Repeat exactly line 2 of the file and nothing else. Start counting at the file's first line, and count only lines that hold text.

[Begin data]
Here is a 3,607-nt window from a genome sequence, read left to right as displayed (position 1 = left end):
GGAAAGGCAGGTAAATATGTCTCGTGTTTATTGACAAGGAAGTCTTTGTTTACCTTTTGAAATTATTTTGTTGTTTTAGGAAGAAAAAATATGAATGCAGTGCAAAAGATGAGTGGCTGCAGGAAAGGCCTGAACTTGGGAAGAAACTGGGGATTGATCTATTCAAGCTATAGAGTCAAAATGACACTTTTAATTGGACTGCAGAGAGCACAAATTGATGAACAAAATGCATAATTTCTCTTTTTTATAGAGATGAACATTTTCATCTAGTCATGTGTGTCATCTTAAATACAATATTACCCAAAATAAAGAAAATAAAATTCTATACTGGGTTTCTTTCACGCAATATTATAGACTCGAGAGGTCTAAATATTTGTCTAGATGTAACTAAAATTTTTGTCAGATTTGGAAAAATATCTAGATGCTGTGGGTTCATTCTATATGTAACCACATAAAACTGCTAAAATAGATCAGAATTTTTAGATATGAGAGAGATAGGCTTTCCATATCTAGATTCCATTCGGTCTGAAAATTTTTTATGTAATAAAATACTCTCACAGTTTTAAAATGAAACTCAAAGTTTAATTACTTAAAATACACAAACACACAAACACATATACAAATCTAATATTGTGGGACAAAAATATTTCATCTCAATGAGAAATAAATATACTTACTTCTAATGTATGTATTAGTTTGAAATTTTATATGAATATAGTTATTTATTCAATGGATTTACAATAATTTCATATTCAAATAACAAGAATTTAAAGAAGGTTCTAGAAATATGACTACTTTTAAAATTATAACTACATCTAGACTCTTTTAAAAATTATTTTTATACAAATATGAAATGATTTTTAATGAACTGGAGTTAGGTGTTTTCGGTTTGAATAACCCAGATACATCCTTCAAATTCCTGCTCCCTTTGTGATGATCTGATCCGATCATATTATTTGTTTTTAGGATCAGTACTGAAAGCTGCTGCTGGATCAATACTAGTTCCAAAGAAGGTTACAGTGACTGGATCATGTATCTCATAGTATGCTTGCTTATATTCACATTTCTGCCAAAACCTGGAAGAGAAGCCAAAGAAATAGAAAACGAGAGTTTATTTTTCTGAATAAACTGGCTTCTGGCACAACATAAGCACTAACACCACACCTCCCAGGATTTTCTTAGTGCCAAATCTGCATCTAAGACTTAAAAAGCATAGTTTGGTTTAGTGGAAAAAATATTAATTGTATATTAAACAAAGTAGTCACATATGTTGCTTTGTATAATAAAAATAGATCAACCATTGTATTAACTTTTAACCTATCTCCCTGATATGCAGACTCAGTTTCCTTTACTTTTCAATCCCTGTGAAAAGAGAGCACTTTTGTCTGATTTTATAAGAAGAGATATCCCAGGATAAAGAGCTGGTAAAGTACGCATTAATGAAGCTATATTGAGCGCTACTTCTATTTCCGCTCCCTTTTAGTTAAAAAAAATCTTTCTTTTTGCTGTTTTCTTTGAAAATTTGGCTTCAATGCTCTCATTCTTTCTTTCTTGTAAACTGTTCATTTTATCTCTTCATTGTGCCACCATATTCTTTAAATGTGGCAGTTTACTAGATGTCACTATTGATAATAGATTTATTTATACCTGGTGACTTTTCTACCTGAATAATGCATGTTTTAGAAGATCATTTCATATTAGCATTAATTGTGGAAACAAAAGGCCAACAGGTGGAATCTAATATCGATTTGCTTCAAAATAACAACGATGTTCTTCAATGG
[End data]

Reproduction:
GGAAAGGCAGGTAAATATGTCTCGTGTTTATTGACAAGGAAGTCTTTGTTTACCTTTTGAAATTATTTTGTTGTTTTAGGAAGAAAAAATATGAATGCAGTGCAAAAGATGAGTGGCTGCAGGAAAGGCCTGAACTTGGGAAGAAACTGGGGATTGATCTATTCAAGCTATAGAGTCAAAATGACACTTTTAATTGGACTGCAGAGAGCACAAATTGATGAACAAAATGCATAATTTCTCTTTTTTATAGAGATGAACATTTTCATCTAGTCATGTGTGTCATCTTAAATACAATATTACCCAAAATAAAGAAAATAAAATTCTATACTGGGTTTCTTTCACGCAATATTATAGACTCGAGAGGTCTAAATATTTGTCTAGATGTAACTAAAATTTTTGTCAGATTTGGAAAAATATCTAGATGCTGTGGGTTCATTCTATATGTAACCACATAAAACTGCTAAAATAGATCAGAATTTTTAGATATGAGAGAGATAGGCTTTCCATATCTAGATTCCATTCGGTCTGAAAATTTTTTATGTAATAAAATACTCTCACAGTTTTAAAATGAAACTCAAAGTTTAATTACTTAAAATACACAAACACACAAACACATATACAAATCTAATATTGTGGGACAAAAATATTTCATCTCAATGAGAAATAAATATACTTACTTCTAATGTATGTATTAGTTTGAAATTTTATATGAATATAGTTATTTATTCAATGGATTTACAATAATTTCATATTCAAATAACAAGAATTTAAAGAAGGTTCTAGAAATATGACTACTTTTAAAATTATAACTACATCTAGACTCTTTTAAAAATTATTTTTATACAAATATGAAATGATTTTTAATGAACTGGAGTTAGGTGTTTTCGGTTTGAATAACCCAGATACATCCTTCAAATTCCTGCTCCCTTTGTGATGATCTGATCCGATCATATTATTTGTTTTTAGGATCAGTACTGAAAGCTGCTGCTGGATCAATACTAGTTCCAAAGAAGGTTACAGTGACTGGATCATGTATCTCATAGTATGCTTGCTTATATTCACATTTCTGCCAAAACCTGGAAGAGAAGCCAAAGAAATAGAAAACGAGAGTTTATTTTTCTGAATAAACTGGCTTCTGGCACAACATAAGCACTAACACCACACCTCCCAGGATTTTCTTAGTGCCAAATCTGCATCTAAGACTTAAAAAGCATAGTTTGGTTTAGTGGAAAAAATATTAATTGTATATTAAACAAAGTAGTCACATATGTTGCTTTGTATAATAAAAATAGATCAACCATTGTATTAACTTTTAACCTATCTCCCTGATATGCAGACTCAGTTTCCTTTACTTTTCAATCCCTGTGAAAAGAGAGCACTTTTGTCTGATTTTATAAGAAGAGATATCCCAGGATAAAGAGCTGGTAAAGTACGCATTAATGAAGCTATATTGAGCGCTACTTCTATTTCCGCTCCCTTTTAGTTAAAAAAAATCTTTCTTTTTGCTGTTTTCTTTGAAAATTTGGCTTCAATGCTCTCATTCTTTCTTTCTTGTAAACTGTTCATTTTATCTCTTCATTGTGCCACCATATTCTTTAAATGTGGCAGTTTACTAGATGTCACTATTGATAATAGATTTATTTATACCTGGTGACTTTTCTACCTGAATAATGCATGTTTTAGAAGATCATTTCATATTAGCATTAATTGTGGAAACAAAAGGCCAACAGGTGGAATCTAATATCGATTTGCTTCAAAATAACAACGATGTTCTTCAATGG